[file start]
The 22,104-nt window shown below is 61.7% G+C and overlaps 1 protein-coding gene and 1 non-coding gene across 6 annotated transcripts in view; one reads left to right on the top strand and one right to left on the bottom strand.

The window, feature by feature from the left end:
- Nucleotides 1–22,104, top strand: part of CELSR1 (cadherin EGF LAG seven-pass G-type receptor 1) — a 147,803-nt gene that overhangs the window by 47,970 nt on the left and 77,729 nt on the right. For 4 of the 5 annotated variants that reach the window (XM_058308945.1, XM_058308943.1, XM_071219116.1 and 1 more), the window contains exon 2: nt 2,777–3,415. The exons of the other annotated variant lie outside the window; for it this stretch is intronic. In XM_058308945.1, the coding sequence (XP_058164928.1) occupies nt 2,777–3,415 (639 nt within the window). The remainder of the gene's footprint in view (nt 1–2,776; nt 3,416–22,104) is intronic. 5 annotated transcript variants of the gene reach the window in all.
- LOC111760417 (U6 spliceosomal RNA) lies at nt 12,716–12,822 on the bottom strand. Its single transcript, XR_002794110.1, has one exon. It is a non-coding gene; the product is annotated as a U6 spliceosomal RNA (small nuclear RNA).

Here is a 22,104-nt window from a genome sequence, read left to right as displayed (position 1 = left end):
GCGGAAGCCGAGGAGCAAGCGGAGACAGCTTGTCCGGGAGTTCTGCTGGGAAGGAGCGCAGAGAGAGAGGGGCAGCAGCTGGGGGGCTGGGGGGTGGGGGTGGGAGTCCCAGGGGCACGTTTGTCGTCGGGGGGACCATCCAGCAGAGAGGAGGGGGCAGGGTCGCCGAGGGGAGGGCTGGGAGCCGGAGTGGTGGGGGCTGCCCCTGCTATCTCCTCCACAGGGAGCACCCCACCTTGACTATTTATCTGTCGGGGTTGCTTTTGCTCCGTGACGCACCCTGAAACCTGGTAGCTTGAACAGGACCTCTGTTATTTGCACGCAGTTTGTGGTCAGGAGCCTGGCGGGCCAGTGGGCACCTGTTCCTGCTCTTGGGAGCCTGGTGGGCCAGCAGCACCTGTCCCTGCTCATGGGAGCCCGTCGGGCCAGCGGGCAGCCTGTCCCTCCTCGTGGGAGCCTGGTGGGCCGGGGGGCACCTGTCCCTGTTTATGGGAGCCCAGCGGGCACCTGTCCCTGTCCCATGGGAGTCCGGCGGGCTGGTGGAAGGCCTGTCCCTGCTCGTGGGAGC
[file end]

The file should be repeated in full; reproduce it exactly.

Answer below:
The 22,104-nt window shown below is 61.7% G+C and overlaps 1 protein-coding gene and 1 non-coding gene across 6 annotated transcripts in view; one reads left to right on the top strand and one right to left on the bottom strand.

The window, feature by feature from the left end:
- Nucleotides 1–22,104, top strand: part of CELSR1 (cadherin EGF LAG seven-pass G-type receptor 1) — a 147,803-nt gene that overhangs the window by 47,970 nt on the left and 77,729 nt on the right. For 4 of the 5 annotated variants that reach the window (XM_058308945.1, XM_058308943.1, XM_071219116.1 and 1 more), the window contains exon 2: nt 2,777–3,415. The exons of the other annotated variant lie outside the window; for it this stretch is intronic. In XM_058308945.1, the coding sequence (XP_058164928.1) occupies nt 2,777–3,415 (639 nt within the window). The remainder of the gene's footprint in view (nt 1–2,776; nt 3,416–22,104) is intronic. 5 annotated transcript variants of the gene reach the window in all.
- LOC111760417 (U6 spliceosomal RNA) lies at nt 12,716–12,822 on the bottom strand. Its single transcript, XR_002794110.1, has one exon. It is a non-coding gene; the product is annotated as a U6 spliceosomal RNA (small nuclear RNA).

Here is a 22,104-nt window from a genome sequence, read left to right as displayed (position 1 = left end):
GCGGAAGCCGAGGAGCAAGCGGAGACAGCTTGTCCGGGAGTTCTGCTGGGAAGGAGCGCAGAGAGAGAGGGGCAGCAGCTGGGGGGCTGGGGGGTGGGGGTGGGAGTCCCAGGGGCACGTTTGTCGTCGGGGGGACCATCCAGCAGAGAGGAGGGGGCAGGGTCGCCGAGGGGAGGGCTGGGAGCCGGAGTGGTGGGGGCTGCCCCTGCTATCTCCTCCACAGGGAGCACCCCACCTTGACTATTTATCTGTCGGGGTTGCTTTTGCTCCGTGACGCACCCTGAAACCTGGTAGCTTGAACAGGACCTCTGTTATTTGCACGCAGTTTGTGGTCAGGAGCCTGGCGGGCCAGTGGGCACCTGTTCCTGCTCTTGGGAGCCTGGTGGGCCAGCAGCACCTGTCCCTGCTCATGGGAGCCCGTCGGGCCAGCGGGCAGCCTGTCCCTCCTCGTGGGAGCCTGGTGGGCCGGGGGGCACCTGTCCCTGTTTATGGGAGCCCAGCGGGCACCTGTCCCTGTCCCATGGGAGTCCGGCGGGCTGGTGGAAGGCCTGTCCCTGCTCGTGGGAGC